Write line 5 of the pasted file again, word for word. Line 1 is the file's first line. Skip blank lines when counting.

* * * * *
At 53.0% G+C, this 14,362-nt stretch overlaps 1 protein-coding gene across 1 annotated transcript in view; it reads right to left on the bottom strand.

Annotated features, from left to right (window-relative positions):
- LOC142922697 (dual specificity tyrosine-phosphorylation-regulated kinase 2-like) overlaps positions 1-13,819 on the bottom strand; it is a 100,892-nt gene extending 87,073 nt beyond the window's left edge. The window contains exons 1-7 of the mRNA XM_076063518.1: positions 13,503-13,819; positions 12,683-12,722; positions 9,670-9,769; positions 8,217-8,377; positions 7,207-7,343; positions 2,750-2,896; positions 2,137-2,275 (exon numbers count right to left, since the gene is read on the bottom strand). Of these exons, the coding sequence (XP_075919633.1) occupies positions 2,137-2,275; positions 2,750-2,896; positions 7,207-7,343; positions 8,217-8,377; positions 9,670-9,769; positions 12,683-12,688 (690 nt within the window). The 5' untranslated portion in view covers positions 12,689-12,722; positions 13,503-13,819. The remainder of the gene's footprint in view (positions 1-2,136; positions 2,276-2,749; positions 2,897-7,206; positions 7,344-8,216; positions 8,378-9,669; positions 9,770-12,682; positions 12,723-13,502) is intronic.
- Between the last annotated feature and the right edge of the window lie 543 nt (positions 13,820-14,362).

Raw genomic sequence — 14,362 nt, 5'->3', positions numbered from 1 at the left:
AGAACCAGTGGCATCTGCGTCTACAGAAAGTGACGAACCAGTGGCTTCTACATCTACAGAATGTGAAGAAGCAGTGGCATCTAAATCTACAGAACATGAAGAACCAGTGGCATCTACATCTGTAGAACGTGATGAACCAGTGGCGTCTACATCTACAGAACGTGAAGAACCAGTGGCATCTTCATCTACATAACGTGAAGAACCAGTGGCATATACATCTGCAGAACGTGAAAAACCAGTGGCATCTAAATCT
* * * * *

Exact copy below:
Raw genomic sequence — 14,362 nt, 5'->3', positions numbered from 1 at the left: